Tuesday, October 6, 2009

10 Tips When Buying ETF Index Funds

Morningstar had an interesting article a couple of month back that discussed 10 tips to make your ETF trades more effective. As a dividend investor who uses index funds to build our his core portfolio, I found this article interesting. Not because I feel that I should implement each of these tips, but because I don't necessarily agree with all of them. Here are the tips with some of my comments.

1. Avoid placing orders near the open and close

When I do buy ETFs, I do follow this rule. At the beginning and end of the day there can be some really funky market action which means you can pay more for your shares than you should. Over the long-term is probably averages out and does not impact your performance too much, but it does not hurt to simply buy or sell in the middle of the day.

2. Use caution during volatile days

This one makes sense in the same way #1 does, but I don't worry about this one too much. Again, over the long-term it probably does not matter too much but probably worth thinking about.

3. Use limit orders for best execution

I do not use this one simply because when I buy ETFs for my account they are with the long-term in mind and I never have a specific ETF price in mind. I will more than likely buy shares of a particular ETF many times. If you are a short-term holder of an ETF then perhaps limit orders make sense. However, as a long-term buyer I do not do this one.

4. Select ETFs with good liquidity

I do not buy ETFs that are focused on niche areas of the market. Instead I buy big, broadly based index funds. Therefore, the funds I am focused on tend to have high liquidity. My advice to people who ask is to not get too niche in their portfolios and stick to big market areas such as growth and value. If you do this, then liquidity will not be an issue.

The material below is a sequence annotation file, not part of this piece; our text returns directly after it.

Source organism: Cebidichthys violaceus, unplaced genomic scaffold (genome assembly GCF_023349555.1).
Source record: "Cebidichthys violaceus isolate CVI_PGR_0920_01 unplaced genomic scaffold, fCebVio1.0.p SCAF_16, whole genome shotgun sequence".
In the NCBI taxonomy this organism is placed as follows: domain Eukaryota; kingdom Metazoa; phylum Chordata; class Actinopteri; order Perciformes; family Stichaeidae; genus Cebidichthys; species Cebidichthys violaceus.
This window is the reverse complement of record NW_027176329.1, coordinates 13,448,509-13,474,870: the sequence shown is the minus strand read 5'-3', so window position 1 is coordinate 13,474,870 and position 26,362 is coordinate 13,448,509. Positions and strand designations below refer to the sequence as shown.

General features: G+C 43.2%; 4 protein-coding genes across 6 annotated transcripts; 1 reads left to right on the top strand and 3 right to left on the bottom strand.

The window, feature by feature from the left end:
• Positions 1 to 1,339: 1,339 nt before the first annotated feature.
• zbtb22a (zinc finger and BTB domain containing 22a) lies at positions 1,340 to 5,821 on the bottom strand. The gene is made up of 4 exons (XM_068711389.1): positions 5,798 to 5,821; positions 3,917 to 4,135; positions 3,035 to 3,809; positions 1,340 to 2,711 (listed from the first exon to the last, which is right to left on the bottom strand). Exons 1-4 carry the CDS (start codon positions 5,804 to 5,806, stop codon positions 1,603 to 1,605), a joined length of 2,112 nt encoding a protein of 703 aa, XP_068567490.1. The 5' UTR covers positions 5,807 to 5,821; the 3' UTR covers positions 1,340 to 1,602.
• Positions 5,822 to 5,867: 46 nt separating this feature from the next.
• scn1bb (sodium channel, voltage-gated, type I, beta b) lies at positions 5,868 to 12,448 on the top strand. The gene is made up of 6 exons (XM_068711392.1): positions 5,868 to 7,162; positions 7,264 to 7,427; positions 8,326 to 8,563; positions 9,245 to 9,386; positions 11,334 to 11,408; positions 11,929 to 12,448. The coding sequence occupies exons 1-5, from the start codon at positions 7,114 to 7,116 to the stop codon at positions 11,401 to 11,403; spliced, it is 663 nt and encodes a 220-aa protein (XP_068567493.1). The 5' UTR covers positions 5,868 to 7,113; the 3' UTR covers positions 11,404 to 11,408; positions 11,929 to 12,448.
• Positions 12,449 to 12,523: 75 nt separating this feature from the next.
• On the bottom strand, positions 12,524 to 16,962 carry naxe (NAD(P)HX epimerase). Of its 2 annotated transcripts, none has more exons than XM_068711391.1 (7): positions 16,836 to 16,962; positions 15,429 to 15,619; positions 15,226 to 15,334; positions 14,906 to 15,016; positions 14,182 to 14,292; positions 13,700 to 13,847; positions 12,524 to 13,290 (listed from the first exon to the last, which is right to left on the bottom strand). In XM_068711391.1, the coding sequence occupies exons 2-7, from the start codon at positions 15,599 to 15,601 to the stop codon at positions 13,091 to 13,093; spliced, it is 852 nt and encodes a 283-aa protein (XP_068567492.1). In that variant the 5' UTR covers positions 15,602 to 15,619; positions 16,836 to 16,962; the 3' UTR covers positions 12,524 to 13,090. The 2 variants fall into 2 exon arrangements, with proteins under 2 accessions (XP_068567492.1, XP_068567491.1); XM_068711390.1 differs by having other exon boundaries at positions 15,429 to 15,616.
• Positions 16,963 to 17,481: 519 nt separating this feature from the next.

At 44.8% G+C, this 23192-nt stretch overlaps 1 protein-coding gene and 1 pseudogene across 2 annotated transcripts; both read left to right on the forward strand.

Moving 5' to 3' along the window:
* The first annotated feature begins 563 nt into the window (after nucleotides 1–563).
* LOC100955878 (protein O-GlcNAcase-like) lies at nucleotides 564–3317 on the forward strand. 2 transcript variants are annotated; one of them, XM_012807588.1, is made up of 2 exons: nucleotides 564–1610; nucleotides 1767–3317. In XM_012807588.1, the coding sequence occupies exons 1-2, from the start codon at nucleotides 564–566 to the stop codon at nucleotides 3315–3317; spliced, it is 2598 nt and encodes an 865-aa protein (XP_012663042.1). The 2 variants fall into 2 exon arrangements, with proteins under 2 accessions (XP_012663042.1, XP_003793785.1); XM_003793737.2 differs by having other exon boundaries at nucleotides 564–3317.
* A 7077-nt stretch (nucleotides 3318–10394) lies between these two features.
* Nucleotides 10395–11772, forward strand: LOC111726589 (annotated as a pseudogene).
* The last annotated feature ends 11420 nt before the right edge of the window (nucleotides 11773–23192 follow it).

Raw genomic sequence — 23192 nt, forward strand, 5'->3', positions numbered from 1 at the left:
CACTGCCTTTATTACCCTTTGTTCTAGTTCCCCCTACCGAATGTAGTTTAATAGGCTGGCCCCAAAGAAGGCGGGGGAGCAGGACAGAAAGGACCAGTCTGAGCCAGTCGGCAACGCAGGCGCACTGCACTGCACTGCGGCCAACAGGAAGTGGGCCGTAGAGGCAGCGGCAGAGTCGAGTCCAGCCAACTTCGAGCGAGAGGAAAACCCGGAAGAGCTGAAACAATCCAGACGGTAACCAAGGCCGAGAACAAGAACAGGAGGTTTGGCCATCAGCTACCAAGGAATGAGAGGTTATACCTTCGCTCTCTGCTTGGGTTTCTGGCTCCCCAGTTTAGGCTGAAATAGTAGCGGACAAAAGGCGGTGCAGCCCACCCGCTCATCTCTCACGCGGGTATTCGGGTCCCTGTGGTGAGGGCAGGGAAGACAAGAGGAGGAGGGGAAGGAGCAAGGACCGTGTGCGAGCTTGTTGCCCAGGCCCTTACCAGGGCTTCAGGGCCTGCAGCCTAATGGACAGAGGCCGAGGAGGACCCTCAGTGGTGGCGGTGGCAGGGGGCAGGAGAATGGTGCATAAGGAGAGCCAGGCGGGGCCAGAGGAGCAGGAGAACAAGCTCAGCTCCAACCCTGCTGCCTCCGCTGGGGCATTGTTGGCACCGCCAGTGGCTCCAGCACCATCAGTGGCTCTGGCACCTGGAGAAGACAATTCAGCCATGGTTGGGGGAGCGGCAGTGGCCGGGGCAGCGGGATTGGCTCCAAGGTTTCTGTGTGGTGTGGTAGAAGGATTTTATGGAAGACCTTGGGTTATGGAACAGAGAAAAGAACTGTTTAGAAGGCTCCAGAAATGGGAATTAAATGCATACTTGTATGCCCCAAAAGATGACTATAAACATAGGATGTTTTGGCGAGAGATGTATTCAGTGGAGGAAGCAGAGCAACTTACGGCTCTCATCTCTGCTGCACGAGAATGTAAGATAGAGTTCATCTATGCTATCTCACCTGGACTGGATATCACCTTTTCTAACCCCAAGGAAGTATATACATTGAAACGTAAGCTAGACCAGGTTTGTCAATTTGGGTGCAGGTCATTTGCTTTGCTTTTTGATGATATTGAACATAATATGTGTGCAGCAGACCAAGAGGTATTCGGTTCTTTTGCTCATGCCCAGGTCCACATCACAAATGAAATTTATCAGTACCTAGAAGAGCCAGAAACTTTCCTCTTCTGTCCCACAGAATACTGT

5. Trade while the underlying market is open

I do not buy after hours. I also do not buy index ETFs focused on specific geographic markets. As such, I do not worry about this one and probably never will.

6. Consider using a stop-loss order

I am a long-term investor and not a trader. I also understand that markets can do up and down dramatically, but tends to always head upwards over long periods of time. Therefore, I tend to just let my ETFs float along with the markets and do not set lower limits. There is a lot of conflicting view points on this, but I do not set stop-losses.

7. Pay attention to transaction costs

Yes, Yes, Yes, Yes, Yes, Yes, Yes,!!! This is important. Make sure you have the lowest cost broker you can get. They provide a commodity and most of the time there is no reason to pay higher commissions.

8. Be careful when using leveraged ETFs

Do not use these things. They are intended for short-term traders and not for long term buying and holding. I do not use them.

9. Consider the number of market makers

What the heck does this even mean? Ignore it.

10. Be mindful of the distribution date

If you hold your ETFs in a taxable account, then this is important. The last thing you want to do is buy an ETF in December and get stuck with a tax bill for the whole year.

Overall, some interesting suggestions. Some of them are important for long term dividend investors like us. Others are worth ignoring and doing nothing with them.

This article was written by The Dividend Guy. You may email questions or comments to me at info@thedividendguyblog.com.

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